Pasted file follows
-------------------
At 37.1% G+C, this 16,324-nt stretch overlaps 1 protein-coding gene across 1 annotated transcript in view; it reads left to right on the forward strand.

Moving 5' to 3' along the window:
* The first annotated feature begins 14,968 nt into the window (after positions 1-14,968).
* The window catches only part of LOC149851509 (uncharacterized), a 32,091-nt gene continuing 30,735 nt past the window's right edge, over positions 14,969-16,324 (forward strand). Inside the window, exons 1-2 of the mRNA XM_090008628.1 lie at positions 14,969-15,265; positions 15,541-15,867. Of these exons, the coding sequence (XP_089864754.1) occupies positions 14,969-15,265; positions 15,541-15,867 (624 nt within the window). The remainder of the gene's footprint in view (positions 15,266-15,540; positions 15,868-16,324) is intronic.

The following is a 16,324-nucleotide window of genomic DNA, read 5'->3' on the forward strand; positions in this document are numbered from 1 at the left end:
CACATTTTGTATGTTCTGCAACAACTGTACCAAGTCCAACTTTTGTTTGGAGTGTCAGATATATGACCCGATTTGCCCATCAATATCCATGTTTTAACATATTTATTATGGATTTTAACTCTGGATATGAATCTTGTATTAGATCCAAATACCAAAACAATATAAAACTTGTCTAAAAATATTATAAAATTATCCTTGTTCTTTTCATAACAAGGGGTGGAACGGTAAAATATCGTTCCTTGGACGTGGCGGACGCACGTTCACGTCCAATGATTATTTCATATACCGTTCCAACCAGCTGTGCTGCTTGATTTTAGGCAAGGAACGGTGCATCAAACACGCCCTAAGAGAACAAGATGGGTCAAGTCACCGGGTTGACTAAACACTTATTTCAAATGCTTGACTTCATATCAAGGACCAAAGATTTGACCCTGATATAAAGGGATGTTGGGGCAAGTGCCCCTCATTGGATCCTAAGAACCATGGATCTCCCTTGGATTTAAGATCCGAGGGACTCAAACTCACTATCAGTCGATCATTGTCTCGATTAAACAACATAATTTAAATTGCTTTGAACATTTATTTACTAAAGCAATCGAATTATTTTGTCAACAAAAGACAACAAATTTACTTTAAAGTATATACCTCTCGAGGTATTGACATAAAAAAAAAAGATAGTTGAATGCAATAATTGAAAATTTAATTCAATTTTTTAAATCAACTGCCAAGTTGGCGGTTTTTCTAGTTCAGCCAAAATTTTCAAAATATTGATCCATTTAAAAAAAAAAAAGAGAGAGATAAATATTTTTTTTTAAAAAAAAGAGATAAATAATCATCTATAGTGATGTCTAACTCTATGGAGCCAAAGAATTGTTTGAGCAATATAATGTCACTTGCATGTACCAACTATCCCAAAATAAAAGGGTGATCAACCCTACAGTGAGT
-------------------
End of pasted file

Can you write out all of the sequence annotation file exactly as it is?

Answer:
At 37.1% G+C, this 16,324-nt stretch overlaps 1 protein-coding gene across 1 annotated transcript in view; it reads left to right on the forward strand.

Moving 5' to 3' along the window:
* The first annotated feature begins 14,968 nt into the window (after positions 1-14,968).
* The window catches only part of LOC149851509 (uncharacterized), a 32,091-nt gene continuing 30,735 nt past the window's right edge, over positions 14,969-16,324 (forward strand). Inside the window, exons 1-2 of the mRNA XM_090008628.1 lie at positions 14,969-15,265; positions 15,541-15,867. Of these exons, the coding sequence (XP_089864754.1) occupies positions 14,969-15,265; positions 15,541-15,867 (624 nt within the window). The remainder of the gene's footprint in view (positions 15,266-15,540; positions 15,868-16,324) is intronic.

The following is a 16,324-nucleotide window of genomic DNA, read 5'->3' on the forward strand; positions in this document are numbered from 1 at the left end:
CACATTTTGTATGTTCTGCAACAACTGTACCAAGTCCAACTTTTGTTTGGAGTGTCAGATATATGACCCGATTTGCCCATCAATATCCATGTTTTAACATATTTATTATGGATTTTAACTCTGGATATGAATCTTGTATTAGATCCAAATACCAAAACAATATAAAACTTGTCTAAAAATATTATAAAATTATCCTTGTTCTTTTCATAACAAGGGGTGGAACGGTAAAATATCGTTCCTTGGACGTGGCGGACGCACGTTCACGTCCAATGATTATTTCATATACCGTTCCAACCAGCTGTGCTGCTTGATTTTAGGCAAGGAACGGTGCATCAAACACGCCCTAAGAGAACAAGATGGGTCAAGTCACCGGGTTGACTAAACACTTATTTCAAATGCTTGACTTCATATCAAGGACCAAAGATTTGACCCTGATATAAAGGGATGTTGGGGCAAGTGCCCCTCATTGGATCCTAAGAACCATGGATCTCCCTTGGATTTAAGATCCGAGGGACTCAAACTCACTATCAGTCGATCATTGTCTCGATTAAACAACATAATTTAAATTGCTTTGAACATTTATTTACTAAAGCAATCGAATTATTTTGTCAACAAAAGACAACAAATTTACTTTAAAGTATATACCTCTCGAGGTATTGACATAAAAAAAAAAGATAGTTGAATGCAATAATTGAAAATTTAATTCAATTTTTTAAATCAACTGCCAAGTTGGCGGTTTTTCTAGTTCAGCCAAAATTTTCAAAATATTGATCCATTTAAAAAAAAAAAAGAGAGAGATAAATATTTTTTTTTAAAAAAAAGAGATAAATAATCATCTATAGTGATGTCTAACTCTATGGAGCCAAAGAATTGTTTGAGCAATATAATGTCACTTGCATGTACCAACTATCCCAAAATAAAAGGGTGATCAACCCTACAGTGAGT